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Monday, October 2, 2023

Prof Lamin Sanneh and the ‘enigmatic’ truth


I have read with keen interest your paper’s interview with the Gambian pre-eminent professor L.O. Sanneh of the Yale Divinity School on much-debated issues surrounding the links between contemporary Islam and terrorism (The Standard, Vol. 04, Issue 093 of Monday, May 11th, 2014). Professor Sanneh not only makes a strong case about the real Qur’anic teachings of ‘peace’ in authentic Islam, but went ahead to demonstrate how, in a historic context, ‘rightly-guided’ Muslim scholars have presided over highly-pacified Muslim communities down the centuries not just in the Middle East and North Africa, but even right out here in West Africa!

These saints-cum-rulers most often preached and lived by peaceful co-existence with their non-Muslim neighbouring communities or States. But why would I then employ the term ‘enigmatic’ to describe the substance of this wonderful piece on such a highly-acclaimed scholar in your highly-rated newspaper? It has to do with the personality of this intellectual giant himself! Born and, no doubt, raised as a Muslim as indeed the ‘Lamin’ in his name is a version of ‘Al-Amin’, The Trustworthy, which was a praise-name of Prophet Muhammed (SAW), he has now chosen to become a Catholic, after apparently flip-flopping from the Methodist faith!

I make no apologies to those who would want to ‘hang’ me on the altar of Western morality that one’s choice of faith is no other person’s business, but rather, I am invoking the values of the two systems of morality that define me, namely, the African social value of ‘collectivism’ or the extended family system, and Islamic morality.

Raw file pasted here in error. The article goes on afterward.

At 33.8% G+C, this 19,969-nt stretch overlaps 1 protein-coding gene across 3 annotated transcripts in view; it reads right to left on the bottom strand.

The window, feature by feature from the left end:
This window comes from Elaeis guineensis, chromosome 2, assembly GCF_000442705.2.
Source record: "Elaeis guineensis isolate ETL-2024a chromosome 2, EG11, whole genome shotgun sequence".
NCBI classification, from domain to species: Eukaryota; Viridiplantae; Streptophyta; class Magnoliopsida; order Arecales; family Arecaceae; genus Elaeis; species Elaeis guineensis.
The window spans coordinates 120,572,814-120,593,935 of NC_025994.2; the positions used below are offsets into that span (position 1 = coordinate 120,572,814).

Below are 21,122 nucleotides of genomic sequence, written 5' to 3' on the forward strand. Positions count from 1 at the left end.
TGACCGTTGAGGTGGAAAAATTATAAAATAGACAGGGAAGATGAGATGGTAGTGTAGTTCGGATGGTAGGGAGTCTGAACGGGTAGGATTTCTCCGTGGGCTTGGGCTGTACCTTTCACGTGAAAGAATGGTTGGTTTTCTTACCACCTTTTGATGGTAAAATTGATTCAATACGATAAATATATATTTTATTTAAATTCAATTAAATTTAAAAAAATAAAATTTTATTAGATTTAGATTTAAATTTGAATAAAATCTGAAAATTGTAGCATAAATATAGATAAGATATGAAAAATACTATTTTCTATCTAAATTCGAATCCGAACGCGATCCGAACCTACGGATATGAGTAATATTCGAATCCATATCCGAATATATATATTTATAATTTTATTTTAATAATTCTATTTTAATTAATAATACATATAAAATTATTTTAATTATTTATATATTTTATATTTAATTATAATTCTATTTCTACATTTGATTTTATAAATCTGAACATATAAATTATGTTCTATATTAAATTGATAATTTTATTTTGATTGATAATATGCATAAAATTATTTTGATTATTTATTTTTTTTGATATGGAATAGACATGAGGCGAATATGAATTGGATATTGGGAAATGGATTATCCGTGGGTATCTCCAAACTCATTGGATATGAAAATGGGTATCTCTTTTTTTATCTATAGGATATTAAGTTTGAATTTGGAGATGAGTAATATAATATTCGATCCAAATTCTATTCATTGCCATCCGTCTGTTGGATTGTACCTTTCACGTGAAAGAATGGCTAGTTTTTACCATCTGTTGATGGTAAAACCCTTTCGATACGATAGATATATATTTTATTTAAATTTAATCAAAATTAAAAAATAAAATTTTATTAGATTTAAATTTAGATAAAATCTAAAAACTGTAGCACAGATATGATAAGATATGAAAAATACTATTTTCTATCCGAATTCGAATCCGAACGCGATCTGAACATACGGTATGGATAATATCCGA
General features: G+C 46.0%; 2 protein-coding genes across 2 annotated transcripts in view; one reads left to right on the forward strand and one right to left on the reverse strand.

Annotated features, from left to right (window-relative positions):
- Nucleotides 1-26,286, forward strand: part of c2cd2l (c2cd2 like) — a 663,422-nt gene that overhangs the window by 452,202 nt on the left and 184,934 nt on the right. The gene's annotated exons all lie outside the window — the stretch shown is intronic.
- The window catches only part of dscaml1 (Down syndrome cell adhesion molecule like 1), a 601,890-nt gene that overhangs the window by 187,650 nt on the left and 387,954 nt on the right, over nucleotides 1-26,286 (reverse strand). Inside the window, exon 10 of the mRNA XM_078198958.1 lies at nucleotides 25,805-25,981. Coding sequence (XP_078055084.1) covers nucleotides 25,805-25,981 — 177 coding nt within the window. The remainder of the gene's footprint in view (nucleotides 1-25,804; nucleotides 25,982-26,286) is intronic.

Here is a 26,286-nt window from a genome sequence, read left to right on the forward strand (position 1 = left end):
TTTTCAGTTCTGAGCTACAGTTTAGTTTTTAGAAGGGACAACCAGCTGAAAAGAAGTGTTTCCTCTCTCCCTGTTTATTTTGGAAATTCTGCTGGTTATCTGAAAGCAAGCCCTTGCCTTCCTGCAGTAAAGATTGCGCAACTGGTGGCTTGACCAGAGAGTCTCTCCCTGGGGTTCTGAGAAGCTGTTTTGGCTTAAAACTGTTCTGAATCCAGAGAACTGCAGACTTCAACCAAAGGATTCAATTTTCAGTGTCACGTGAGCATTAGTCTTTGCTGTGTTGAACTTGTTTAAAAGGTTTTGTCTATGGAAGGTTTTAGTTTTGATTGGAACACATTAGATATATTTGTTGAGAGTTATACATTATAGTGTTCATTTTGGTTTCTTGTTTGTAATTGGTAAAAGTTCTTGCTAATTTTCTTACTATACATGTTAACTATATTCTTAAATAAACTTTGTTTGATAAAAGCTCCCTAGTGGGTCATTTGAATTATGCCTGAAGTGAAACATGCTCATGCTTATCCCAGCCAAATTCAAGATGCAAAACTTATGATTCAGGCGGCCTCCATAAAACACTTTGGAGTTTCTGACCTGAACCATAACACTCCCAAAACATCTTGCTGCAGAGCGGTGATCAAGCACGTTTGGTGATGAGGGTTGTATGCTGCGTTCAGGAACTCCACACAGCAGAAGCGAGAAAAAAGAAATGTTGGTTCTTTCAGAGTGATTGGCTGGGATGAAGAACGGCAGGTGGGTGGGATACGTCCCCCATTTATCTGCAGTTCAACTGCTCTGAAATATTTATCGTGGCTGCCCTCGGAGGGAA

Professor Sanneh is known to have been a close childhood friend and classmate of a biological uncle of mine, hence he is my ‘uncle’ as well by African standards whom I wish the very same spiritual ‘blessings’ as my ‘true’ uncle! As for the more important Islamic viewpoint, the religion is truly jealous in guarding the the faith of its adherents, and exhorts all followers to be ‘callers’ to the truth of Allah with “wisdom and gentle manners” (the very opposite of the violence of the extremists!). 

So for someone whose immense erudition in Islamic history and culture as Professor

Sanneh not to remain in Islamic fold, seriously baffles me – hence the enigma that he is, with all due respects to him!

Had LO Sanneh been a Muslim scholar operating in the West, he could have been a more powerful voice of reason, moderation and truth to help educate not just the western public but equally, the modern vulnerable Muslims, particularly youth based in the West, that they can identify with as a model of their own faith!

Salmina E Jobe

Salagi, Kombo North


Reaching out to President Jammeh


Dear President,


As we just ushered in the 20th anniversary since you came into power, I thank you and the First Lady Madam Zineb Jammeh for giving me this opportunity to share with you my sincere approach towards a peaceful Gambia, and to extend a hand of mutual understanding with respect as to the way forward in the best interest of our nation. I also thank you and your administration for the tremendous developments and gains in infrastructure, education, agriculture, and other sectors that have taken place since you came into power. 

Mr President, since I left The Gambia in July of 2000, I have been anticipating to see for myself the changes that have taken place but only through videos, and friends or families that visit my beloved country. Mr. President with all the stories I have heard both positive and negative from Gambians, I sincerely ask you to grant me my wish to come in peace and see for myself to determine the whole truth of what is going on, and how I can help as a youth and a born citizen of The Gambia.